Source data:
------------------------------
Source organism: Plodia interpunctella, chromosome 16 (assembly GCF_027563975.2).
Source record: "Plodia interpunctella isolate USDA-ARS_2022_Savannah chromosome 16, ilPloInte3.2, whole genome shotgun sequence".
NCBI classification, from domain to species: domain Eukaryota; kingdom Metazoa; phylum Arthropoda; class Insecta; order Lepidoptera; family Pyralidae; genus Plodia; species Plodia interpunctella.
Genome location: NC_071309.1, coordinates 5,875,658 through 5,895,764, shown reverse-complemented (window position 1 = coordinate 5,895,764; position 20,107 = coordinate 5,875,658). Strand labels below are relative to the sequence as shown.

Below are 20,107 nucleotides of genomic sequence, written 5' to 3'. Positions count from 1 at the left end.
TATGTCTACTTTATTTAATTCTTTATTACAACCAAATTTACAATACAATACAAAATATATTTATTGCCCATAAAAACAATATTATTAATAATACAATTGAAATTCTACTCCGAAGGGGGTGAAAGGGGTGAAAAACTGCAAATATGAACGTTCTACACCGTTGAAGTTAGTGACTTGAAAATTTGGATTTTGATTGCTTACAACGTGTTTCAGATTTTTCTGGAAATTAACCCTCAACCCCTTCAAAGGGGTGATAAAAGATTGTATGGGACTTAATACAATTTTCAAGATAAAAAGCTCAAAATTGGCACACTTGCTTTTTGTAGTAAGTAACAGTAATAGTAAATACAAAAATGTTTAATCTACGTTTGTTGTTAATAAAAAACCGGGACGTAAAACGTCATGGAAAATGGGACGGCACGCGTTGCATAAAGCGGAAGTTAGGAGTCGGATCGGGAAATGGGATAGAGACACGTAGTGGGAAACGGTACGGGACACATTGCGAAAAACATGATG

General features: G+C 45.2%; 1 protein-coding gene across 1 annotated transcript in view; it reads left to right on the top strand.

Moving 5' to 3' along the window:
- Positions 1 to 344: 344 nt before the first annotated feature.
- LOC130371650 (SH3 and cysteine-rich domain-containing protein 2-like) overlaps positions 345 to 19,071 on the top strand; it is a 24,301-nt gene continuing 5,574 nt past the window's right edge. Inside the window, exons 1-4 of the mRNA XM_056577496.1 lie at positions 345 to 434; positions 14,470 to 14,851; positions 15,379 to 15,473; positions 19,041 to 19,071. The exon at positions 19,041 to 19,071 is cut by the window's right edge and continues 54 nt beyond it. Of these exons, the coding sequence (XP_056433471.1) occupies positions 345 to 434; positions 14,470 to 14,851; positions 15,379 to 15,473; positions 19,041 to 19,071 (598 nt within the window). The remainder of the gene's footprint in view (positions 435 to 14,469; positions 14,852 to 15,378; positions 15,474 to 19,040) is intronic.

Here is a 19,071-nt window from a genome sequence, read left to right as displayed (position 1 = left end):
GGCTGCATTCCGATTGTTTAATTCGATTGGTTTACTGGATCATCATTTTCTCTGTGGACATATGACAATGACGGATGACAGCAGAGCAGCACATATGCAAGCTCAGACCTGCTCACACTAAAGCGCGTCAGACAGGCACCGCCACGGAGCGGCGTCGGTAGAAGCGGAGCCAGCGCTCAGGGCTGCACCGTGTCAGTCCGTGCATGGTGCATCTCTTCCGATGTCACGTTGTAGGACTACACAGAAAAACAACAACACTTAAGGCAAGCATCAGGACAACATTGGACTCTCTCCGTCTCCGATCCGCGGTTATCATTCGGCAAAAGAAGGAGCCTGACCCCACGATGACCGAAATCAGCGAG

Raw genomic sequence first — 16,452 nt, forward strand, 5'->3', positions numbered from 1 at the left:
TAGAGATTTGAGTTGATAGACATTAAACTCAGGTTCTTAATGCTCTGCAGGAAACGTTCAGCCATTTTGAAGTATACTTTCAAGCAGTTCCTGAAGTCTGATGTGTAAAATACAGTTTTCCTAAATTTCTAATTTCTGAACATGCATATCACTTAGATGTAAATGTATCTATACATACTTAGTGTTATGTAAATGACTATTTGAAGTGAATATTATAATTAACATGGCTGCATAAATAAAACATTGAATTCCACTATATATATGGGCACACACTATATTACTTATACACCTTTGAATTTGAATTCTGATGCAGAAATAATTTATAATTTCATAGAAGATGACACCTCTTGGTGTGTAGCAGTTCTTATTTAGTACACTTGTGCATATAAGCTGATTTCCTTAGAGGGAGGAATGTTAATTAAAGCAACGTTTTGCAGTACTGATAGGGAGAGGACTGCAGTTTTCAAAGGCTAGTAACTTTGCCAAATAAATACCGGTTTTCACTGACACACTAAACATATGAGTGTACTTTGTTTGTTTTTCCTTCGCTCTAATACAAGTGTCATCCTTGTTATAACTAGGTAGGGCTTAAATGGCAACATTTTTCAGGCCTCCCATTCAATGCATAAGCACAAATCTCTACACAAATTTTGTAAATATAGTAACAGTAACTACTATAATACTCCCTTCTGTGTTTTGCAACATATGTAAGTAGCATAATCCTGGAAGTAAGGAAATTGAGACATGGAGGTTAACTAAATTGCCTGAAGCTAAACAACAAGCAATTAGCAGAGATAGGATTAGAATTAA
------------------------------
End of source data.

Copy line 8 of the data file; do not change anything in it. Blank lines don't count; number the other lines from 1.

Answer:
Moving 5' to 3' along the window: